Pragna Patel, director of Southall Black Sisters, argued that the fall in cases being handed to the CPS could be the result of cuts to policing and them having to divert resources elsewhere. She warned that the fall in convictions was putting women’s lives at risk and contributing to a culture of impunity.
“It is possibly the most vulnerable women being left at risk because they are more likely to face reprisal due to police inaction,” she said. “They have more to lose. Once they have decided to report, they are at risk of being ostracised, isolated, vilified and perhaps subjected to greater threats as they have transgressed community norms. Perpetrators can use the fact that nothing will be done as a weapon to control women more.”
Laws making it illegal to force someone into marriage in England and Wales were implemented in 2014. Anyone found guilty of doing so can be imprisoned for up to seven years.
In 2018, there were three defendants convicted in two separate cases for the specific offence of forced marriage – the first in England.
In the first successful prosecution, a mother was imprisoned for forcing her daughter to marry an older relative in Pakistan who had raped her when she was 13.
The second prosecution involved a couple who tricked their 18-year-old daughter into travelling to Bangladesh to make her marry her first cousin, bear his child and help him to get a British visa. The first conviction for FGM took place earlier this year.
Yasmin Khan, director of The Halo Project, argued that the criminalisation of forced marriage and the build-up to it led to more prosecutions and the decline since then was due to the issue being put on the backburner.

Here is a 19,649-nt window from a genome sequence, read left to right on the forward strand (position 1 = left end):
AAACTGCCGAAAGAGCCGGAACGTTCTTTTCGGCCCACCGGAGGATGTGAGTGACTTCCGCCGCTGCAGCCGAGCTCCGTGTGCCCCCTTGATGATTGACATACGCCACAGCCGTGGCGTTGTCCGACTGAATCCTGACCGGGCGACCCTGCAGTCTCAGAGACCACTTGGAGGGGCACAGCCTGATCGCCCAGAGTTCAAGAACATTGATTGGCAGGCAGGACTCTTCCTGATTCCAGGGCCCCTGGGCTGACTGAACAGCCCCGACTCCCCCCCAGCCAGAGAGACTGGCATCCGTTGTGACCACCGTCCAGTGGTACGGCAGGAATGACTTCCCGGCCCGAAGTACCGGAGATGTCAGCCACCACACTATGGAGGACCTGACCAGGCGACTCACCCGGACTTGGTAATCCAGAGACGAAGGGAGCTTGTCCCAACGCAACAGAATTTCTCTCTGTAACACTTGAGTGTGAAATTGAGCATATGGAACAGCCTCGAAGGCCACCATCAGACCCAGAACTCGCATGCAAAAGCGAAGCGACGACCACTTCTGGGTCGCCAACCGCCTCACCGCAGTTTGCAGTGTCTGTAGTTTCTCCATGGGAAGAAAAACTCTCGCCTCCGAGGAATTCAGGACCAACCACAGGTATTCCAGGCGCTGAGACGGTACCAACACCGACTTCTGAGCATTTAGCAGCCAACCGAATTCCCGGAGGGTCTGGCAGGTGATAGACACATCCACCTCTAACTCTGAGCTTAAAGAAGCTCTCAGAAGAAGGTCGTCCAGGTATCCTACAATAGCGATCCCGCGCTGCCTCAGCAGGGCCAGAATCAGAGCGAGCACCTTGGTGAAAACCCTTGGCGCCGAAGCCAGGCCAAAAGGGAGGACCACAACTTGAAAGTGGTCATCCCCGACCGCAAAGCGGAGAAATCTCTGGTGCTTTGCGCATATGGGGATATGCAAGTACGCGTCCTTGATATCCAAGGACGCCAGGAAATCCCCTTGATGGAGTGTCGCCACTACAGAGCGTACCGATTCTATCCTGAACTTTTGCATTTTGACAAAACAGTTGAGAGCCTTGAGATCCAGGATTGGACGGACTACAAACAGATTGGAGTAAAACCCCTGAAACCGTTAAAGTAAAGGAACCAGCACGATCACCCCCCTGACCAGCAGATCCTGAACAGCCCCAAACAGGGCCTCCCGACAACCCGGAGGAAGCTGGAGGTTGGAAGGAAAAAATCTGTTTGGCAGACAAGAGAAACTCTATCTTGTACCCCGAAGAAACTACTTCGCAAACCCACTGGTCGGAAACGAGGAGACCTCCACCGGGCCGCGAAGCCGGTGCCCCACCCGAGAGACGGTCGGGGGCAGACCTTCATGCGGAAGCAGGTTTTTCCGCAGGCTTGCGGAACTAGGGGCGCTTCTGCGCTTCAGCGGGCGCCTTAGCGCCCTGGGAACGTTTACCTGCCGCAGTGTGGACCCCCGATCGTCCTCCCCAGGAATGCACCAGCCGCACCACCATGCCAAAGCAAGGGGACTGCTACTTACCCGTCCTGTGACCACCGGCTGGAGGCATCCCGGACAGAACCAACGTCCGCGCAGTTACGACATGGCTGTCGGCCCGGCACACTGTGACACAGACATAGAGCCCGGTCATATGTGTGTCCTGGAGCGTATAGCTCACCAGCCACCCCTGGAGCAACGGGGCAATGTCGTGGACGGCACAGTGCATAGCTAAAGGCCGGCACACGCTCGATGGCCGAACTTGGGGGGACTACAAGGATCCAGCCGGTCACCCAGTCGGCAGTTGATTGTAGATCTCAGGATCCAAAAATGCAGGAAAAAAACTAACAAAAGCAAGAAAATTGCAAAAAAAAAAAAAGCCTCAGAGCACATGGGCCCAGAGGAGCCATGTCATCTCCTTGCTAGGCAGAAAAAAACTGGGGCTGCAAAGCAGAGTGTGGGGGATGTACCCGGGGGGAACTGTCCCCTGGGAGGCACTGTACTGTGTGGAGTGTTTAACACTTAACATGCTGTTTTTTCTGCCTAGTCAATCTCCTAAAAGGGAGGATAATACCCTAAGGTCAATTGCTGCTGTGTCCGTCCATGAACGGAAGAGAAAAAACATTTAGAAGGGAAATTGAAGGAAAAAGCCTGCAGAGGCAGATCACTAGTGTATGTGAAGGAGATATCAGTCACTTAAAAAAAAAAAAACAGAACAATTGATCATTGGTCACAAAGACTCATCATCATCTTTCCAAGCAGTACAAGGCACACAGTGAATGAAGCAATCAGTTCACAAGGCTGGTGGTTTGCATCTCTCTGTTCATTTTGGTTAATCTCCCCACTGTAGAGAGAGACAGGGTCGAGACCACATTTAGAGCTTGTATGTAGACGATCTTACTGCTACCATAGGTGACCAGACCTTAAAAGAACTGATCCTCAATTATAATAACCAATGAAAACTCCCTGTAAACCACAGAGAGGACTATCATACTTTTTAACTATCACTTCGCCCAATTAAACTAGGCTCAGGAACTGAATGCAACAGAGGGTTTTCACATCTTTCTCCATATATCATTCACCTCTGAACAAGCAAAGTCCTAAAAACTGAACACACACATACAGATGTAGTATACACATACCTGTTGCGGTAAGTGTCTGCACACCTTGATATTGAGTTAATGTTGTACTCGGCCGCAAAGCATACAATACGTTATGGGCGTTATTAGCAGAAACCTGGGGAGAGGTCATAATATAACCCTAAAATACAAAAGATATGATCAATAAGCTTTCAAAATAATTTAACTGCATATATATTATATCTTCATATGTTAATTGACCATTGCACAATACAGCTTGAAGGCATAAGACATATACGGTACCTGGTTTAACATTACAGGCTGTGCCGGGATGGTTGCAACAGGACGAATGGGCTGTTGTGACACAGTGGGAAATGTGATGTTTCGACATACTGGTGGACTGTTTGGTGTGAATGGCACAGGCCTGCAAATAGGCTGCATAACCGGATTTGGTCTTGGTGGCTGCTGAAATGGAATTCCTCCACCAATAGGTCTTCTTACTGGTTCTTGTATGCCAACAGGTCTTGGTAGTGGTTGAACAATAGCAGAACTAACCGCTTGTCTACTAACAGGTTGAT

The campaigner, whose national charity supports victims of honour-based abuse, said the decline in prosecutions and convictions stemmed from a lack of awareness about the issue within both the police and the judicial system.
“There is a total lack of awareness among public bodies – the police, local council, health, education, and social services,” she said. “They do not know what signs to look out for and are not asking the right questions. Honour-based abuse causes long-lasting trauma and psychological impacts. We need to do all we can to help victims who are suffering sometimes years and years of abuse.
"We need to break the cycle so they don’t suffer in silence. There are serial offenders of honour-based abuse who have one victim after another in that family.”
A spokesperson for the CPS said: “Honour-based abuse is an incredibly complex crime and we know victims need extra support to help us successfully bring cases to court.
“We have agreed a joint protocol with the police to make sure investigative teams are using best practice and victims feel supported and protected.We can only charge cases that have been referred to us by police but where our legal test is met, we will not hesitate to prosecute.”